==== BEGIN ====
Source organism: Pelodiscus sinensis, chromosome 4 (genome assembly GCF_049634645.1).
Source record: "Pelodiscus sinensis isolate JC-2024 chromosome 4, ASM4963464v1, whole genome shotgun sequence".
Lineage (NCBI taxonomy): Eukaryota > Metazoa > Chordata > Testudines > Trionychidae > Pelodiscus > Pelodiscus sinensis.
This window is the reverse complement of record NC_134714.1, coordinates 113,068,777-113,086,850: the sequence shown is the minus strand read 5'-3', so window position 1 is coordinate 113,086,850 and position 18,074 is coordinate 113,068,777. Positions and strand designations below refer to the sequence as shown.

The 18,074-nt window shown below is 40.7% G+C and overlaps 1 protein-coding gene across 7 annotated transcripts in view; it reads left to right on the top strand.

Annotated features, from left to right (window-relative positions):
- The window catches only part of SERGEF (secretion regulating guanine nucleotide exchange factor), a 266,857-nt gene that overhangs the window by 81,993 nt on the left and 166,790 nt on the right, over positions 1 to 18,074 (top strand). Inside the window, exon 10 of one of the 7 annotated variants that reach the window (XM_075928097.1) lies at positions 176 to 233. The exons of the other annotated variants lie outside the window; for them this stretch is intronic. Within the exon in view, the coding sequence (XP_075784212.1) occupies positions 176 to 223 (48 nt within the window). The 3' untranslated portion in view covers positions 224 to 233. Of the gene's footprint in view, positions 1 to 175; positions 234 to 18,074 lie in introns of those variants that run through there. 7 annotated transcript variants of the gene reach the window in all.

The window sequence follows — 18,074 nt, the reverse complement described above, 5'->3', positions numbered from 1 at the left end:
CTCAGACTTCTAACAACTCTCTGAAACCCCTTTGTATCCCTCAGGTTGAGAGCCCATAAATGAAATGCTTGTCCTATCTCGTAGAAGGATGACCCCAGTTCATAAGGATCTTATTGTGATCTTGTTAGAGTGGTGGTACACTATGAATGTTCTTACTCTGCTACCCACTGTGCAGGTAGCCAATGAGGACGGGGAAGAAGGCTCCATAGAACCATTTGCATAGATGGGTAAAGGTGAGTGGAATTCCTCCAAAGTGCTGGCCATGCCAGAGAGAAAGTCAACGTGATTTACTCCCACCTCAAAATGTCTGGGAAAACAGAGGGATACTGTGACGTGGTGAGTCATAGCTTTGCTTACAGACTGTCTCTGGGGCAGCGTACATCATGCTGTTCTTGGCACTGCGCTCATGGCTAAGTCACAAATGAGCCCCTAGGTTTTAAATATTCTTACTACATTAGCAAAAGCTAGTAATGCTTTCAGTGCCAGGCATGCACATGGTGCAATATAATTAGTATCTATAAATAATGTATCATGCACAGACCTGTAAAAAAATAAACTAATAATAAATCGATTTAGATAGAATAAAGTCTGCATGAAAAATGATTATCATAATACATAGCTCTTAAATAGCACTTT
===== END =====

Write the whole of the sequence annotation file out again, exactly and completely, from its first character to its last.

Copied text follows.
Source organism: Pelodiscus sinensis, chromosome 4 (genome assembly GCF_049634645.1).
Source record: "Pelodiscus sinensis isolate JC-2024 chromosome 4, ASM4963464v1, whole genome shotgun sequence".
Lineage (NCBI taxonomy): Eukaryota > Metazoa > Chordata > Testudines > Trionychidae > Pelodiscus > Pelodiscus sinensis.
This window is the reverse complement of record NC_134714.1, coordinates 113,068,777-113,086,850: the sequence shown is the minus strand read 5'-3', so window position 1 is coordinate 113,086,850 and position 18,074 is coordinate 113,068,777. Positions and strand designations below refer to the sequence as shown.

The 18,074-nt window shown below is 40.7% G+C and overlaps 1 protein-coding gene across 7 annotated transcripts in view; it reads left to right on the top strand.

Annotated features, from left to right (window-relative positions):
- The window catches only part of SERGEF (secretion regulating guanine nucleotide exchange factor), a 266,857-nt gene that overhangs the window by 81,993 nt on the left and 166,790 nt on the right, over positions 1 to 18,074 (top strand). Inside the window, exon 10 of one of the 7 annotated variants that reach the window (XM_075928097.1) lies at positions 176 to 233. The exons of the other annotated variants lie outside the window; for them this stretch is intronic. Within the exon in view, the coding sequence (XP_075784212.1) occupies positions 176 to 223 (48 nt within the window). The 3' untranslated portion in view covers positions 224 to 233. Of the gene's footprint in view, positions 1 to 175; positions 234 to 18,074 lie in introns of those variants that run through there. 7 annotated transcript variants of the gene reach the window in all.

The window sequence follows — 18,074 nt, the reverse complement described above, 5'->3', positions numbered from 1 at the left end:
CTCAGACTTCTAACAACTCTCTGAAACCCCTTTGTATCCCTCAGGTTGAGAGCCCATAAATGAAATGCTTGTCCTATCTCGTAGAAGGATGACCCCAGTTCATAAGGATCTTATTGTGATCTTGTTAGAGTGGTGGTACACTATGAATGTTCTTACTCTGCTACCCACTGTGCAGGTAGCCAATGAGGACGGGGAAGAAGGCTCCATAGAACCATTTGCATAGATGGGTAAAGGTGAGTGGAATTCCTCCAAAGTGCTGGCCATGCCAGAGAGAAAGTCAACGTGATTTACTCCCACCTCAAAATGTCTGGGAAAACAGAGGGATACTGTGACGTGGTGAGTCATAGCTTTGCTTACAGACTGTCTCTGGGGCAGCGTACATCATGCTGTTCTTGGCACTGCGCTCATGGCTAAGTCACAAATGAGCCCCTAGGTTTTAAATATTCTTACTACATTAGCAAAAGCTAGTAATGCTTTCAGTGCCAGGCATGCACATGGTGCAATATAATTAGTATCTATAAATAATGTATCATGCACAGACCTGTAAAAAAATAAACTAATAATAAATCGATTTAGATAGAATAAAGTCTGCATGAAAAATGATTATCATAATACATAGCTCTTAAATAGCACTTT